Posted by: jimmydlg | February 17, 2009

CSS Positioned Elements

Well I’m not sure what exactly to write on this week, because I’m familiar with the use of positioned elements, although I haven’t often used them in my work. I primarily stuck to table layouts because for a long time it’s what I had to work with and worked fine, but over the years as my designs evolved, the complexity required by table layouts grew by quite a bit and lead to difficult to understand and complex templates.

Most of the work I do uses some sort of templating system, where I design the page once, and the design the content that goes into particular portions of the page. This is through ASP.NET and what I’m referring to are user controls, or modules within content management systems. So comlpexity wasn’t too much of a problem because I only deal with the layout of the page when I want to change the layout, and not elements within the page which are abstracted from that into other files.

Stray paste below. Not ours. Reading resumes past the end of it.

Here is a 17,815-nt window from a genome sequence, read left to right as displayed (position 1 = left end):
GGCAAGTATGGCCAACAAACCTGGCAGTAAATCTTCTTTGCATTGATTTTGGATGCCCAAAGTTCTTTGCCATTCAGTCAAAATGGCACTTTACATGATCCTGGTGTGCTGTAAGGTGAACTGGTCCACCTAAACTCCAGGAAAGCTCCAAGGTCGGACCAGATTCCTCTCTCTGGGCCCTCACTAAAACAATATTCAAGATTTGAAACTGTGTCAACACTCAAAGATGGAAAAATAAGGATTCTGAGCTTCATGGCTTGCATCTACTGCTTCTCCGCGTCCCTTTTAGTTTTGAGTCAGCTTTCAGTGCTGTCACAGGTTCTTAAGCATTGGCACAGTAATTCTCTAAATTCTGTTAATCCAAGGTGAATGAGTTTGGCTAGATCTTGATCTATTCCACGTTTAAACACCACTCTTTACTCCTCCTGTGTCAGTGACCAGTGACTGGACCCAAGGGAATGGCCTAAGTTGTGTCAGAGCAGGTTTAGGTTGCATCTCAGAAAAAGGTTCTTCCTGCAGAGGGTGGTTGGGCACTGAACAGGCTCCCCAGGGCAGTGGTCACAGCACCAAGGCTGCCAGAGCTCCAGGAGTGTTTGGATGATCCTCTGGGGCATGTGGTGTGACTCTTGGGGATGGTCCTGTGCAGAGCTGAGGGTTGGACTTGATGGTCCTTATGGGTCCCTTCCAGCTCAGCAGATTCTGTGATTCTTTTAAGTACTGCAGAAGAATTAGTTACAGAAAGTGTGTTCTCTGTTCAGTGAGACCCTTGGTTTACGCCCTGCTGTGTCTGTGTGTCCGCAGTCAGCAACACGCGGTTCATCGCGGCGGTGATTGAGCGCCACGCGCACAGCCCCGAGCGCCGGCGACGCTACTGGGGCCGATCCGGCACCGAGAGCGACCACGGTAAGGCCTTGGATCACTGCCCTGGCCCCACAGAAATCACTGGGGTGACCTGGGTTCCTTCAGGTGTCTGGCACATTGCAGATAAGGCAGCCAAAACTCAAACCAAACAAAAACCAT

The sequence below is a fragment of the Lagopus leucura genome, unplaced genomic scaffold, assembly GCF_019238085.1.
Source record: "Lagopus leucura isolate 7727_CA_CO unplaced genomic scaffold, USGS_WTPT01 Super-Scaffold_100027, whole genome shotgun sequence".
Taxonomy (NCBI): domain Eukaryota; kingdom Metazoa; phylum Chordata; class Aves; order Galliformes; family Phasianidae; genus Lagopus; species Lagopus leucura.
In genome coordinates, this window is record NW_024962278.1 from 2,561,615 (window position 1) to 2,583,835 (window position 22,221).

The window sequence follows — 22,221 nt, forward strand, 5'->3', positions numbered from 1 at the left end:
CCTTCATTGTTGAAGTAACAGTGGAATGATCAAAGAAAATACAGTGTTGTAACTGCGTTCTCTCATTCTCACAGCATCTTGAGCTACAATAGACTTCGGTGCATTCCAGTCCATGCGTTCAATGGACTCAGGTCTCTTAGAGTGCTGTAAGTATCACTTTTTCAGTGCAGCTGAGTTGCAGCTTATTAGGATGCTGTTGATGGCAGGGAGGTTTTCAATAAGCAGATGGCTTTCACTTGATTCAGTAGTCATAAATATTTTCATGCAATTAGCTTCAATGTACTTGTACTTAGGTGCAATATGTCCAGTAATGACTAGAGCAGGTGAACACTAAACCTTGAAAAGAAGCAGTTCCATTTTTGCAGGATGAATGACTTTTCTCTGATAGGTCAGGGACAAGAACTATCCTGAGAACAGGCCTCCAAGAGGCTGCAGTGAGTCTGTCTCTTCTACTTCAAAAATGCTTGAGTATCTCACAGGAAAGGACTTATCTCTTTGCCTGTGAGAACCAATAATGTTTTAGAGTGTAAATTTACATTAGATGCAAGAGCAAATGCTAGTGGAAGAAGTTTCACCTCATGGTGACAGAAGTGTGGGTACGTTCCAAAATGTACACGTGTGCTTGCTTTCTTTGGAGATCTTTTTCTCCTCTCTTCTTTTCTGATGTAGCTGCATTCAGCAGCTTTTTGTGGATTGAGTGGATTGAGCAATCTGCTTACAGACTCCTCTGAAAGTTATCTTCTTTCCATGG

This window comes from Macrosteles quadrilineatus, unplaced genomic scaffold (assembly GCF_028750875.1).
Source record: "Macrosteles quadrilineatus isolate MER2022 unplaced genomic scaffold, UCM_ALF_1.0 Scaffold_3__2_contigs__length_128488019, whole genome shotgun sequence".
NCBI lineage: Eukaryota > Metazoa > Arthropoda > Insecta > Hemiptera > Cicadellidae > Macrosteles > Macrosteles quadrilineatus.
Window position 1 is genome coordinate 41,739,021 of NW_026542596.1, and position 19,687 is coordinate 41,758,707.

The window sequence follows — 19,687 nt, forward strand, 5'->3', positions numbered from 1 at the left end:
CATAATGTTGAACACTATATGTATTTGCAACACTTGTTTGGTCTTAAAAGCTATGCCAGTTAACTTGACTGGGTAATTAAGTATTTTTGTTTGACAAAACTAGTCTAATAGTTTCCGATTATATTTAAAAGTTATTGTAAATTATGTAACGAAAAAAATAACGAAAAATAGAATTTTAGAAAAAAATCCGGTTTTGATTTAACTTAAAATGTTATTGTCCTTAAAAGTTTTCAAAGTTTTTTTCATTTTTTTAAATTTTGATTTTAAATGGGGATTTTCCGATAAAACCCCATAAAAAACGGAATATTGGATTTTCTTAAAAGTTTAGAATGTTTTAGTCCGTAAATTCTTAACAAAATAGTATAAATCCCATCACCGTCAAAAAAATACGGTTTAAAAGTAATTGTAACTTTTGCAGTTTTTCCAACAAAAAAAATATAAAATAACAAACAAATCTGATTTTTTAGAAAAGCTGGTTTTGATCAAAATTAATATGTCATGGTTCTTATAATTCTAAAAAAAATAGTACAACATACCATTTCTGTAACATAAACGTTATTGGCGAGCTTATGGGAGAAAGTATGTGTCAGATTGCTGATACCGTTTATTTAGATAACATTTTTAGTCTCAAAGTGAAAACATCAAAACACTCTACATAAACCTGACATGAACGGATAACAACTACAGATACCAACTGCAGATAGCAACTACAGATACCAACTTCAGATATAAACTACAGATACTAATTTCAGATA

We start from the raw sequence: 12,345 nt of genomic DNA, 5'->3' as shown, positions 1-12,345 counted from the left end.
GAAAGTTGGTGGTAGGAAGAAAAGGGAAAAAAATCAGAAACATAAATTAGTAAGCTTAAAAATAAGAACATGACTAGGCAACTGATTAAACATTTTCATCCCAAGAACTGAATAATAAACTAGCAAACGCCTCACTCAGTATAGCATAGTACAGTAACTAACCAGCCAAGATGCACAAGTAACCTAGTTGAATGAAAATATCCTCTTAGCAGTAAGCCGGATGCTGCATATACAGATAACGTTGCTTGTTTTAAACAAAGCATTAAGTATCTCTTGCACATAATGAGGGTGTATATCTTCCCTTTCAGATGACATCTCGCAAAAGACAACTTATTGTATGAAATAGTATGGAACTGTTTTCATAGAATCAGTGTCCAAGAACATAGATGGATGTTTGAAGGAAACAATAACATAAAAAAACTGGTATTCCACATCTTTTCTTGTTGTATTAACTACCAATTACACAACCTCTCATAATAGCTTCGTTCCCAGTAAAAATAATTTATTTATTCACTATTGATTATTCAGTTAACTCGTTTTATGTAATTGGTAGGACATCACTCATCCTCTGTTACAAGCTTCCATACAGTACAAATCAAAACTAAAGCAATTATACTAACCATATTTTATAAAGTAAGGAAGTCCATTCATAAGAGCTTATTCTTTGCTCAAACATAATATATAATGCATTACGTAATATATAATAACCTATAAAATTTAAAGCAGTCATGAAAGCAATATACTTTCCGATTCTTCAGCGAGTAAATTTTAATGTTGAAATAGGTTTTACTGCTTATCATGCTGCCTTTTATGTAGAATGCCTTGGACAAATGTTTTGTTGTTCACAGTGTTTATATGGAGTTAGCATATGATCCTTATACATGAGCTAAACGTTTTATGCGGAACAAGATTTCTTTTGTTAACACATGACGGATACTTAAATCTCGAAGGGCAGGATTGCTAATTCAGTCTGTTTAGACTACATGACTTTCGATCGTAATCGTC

But on occasion when I’d need to change something, I’d invariably be stuck having to decipher year old code and trying to remember just why I embedded a table 3 deep in spanned several rows and added placeholder images to keep the cells visible.

From the bit of CSS positioned development I’ve done recently, I can see this is definately going to be easier to maintain.



  1. I’ve been having a lot of the same issues at work. I originally learned HTML on the table based system, since that’s what had been used for years at my company even before I arrived. E-mails, landing pages, and even our website are grounded in old school table layout.

    Since picking up the use of divs and floats, I’ve been creating more and more content at work that uses these newer methods. But there’s still years of archived content that I have to deal with, and integrating the newer div material with some of the old table-based layouts has been a real headache at times.

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